previous next

[286] field and keep them moving. Military science I have absolutely none, military talent I am too ignorant yet to recognize; but my education and experience in business and in the working of men may, if wanted, be made available at once in the regular army. . . . . Of course I am too old to be tickled with a uniform, and too apathetic to get up such a feeling against the worst traitor among them as to desire personally to slay him; but like every young soldier, I am anxious for one battle as an experience; after that, I shall be content to bide my time, working where I can do most service, and learning all I can from observation and from books. I believe no one is more anxious to see the government “go through” than I am. I want to see the Baltimore traitors put on trial at once and armed rebellion everywhere crushed out; but I cannot help feeling that the task is a long one, and of uncertain issue; and whether we are to have a long war and subdue them, or a short war and a separation, it is evident that the army is to assume a new position among us. It will again become a profession. Hence my anxiety to get into the Artillery; if the change is to come, I want to be in position to take the best advantage of it. . . . . The government troops parade here, and crowds stare at them. In Alexandria (six miles off, I was down there last week) the Virginia troops parade, and crowds gape at them. As to fancying any hostile relation between them, it is almost impossible. . . . . My room-mate, S——, was at Richmond last Friday, drove all about the town and visited the camps in the neighborhood; he reports them to be in quite large force and very anxious for a fight, thoroughly convinced that they were fighting the battles of freedom!

May 25.
After the movement yesterday across the river, all passing to and fro was forbidden; but Mr. Dalton and myself, by going up to Georgetown and making interest with the Irishmen of the Sixty-ninth, who have a rather Milesian idea of sentry's duty, succeeded in getting into Virginia. We visited the earthworks and many of the camps and dined at Arlington House on corn-pone and milk. There were no troops yesterday within two miles of Arlington, and the place was just in the prime of its spring beauty. I have seen no place like it in this country for position and for well-improved natural advantages. I suppose to-day it is occupied; and in spite of its importance and of its owner's treason, I cannot think of it with much pleasure. . . . . If I have been of any use to the Massachusetts troops, I am very glad of it. I wish our people would not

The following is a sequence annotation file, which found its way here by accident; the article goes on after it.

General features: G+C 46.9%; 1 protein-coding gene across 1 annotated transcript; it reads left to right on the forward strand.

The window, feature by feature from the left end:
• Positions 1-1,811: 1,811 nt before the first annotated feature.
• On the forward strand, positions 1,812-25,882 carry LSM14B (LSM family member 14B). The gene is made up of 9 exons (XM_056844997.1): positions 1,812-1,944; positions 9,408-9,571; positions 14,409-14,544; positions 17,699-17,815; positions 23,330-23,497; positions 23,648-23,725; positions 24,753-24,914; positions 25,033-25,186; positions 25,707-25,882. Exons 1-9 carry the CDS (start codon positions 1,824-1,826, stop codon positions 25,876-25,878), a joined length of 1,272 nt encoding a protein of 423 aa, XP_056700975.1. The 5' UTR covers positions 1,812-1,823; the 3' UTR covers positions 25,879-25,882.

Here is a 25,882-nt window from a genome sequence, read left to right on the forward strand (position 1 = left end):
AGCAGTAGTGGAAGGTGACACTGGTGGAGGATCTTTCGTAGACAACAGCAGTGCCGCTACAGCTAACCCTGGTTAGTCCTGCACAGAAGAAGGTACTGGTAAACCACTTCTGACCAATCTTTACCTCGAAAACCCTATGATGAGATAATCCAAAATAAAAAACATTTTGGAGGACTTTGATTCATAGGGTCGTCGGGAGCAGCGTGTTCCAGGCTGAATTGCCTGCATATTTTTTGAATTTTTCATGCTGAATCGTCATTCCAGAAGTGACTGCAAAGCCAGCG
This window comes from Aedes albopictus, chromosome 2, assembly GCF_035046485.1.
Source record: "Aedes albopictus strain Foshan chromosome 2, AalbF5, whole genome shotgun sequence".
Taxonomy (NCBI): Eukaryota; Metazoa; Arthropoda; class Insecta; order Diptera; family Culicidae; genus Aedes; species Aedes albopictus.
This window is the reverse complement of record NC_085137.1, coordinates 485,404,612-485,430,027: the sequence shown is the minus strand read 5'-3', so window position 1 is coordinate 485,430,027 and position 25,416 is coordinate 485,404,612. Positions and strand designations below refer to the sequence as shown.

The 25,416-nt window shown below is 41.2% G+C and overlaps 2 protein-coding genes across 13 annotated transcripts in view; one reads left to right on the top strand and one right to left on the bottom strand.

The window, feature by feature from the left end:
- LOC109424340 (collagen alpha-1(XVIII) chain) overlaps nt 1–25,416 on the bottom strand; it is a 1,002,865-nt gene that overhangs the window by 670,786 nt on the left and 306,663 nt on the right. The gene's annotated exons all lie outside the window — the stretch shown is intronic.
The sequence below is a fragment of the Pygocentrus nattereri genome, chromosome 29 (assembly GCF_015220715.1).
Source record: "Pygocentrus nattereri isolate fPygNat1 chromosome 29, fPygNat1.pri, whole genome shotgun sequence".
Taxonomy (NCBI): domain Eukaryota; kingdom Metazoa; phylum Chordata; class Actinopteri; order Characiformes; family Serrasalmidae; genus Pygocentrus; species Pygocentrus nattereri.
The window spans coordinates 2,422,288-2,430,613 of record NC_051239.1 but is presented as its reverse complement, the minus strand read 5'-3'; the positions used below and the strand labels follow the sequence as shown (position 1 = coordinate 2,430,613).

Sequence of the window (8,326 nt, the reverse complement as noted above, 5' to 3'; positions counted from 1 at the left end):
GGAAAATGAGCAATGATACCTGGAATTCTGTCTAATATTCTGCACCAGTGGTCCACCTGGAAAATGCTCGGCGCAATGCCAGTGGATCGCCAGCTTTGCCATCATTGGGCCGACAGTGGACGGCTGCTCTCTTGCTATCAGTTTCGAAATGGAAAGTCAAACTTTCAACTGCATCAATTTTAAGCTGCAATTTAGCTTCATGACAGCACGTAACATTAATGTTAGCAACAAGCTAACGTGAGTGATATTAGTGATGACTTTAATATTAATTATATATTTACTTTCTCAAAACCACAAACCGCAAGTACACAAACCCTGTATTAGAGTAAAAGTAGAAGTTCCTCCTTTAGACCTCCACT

Creative Commons License
This work is licensed under a Creative Commons Attribution-ShareAlike 3.0 United States License.

An XML version of this text is available for download, with the additional restriction that you offer Perseus any modifications you make. Perseus provides credit for all accepted changes, storing new additions in a versioning system.

hide Places (automatically extracted)

View a map of the most frequently mentioned places in this document.

Sort places alphabetically, as they appear on the page, by frequency
Click on a place to search for it in this document.
Arlington (Virginia, United States) (1)

Download Pleiades ancient places geospacial dataset for this text.

hide People (automatically extracted)
Sort people alphabetically, as they appear on the page, by frequency
Click on a person to search for him/her in this document.
Dalton (1)
hide Dates (automatically extracted)
Sort dates alphabetically, as they appear on the page, by frequency
Click on a date to search for it in this document.
May 25th (1)
hide Display Preferences
Greek Display:
Arabic Display:
View by Default:
Browse Bar: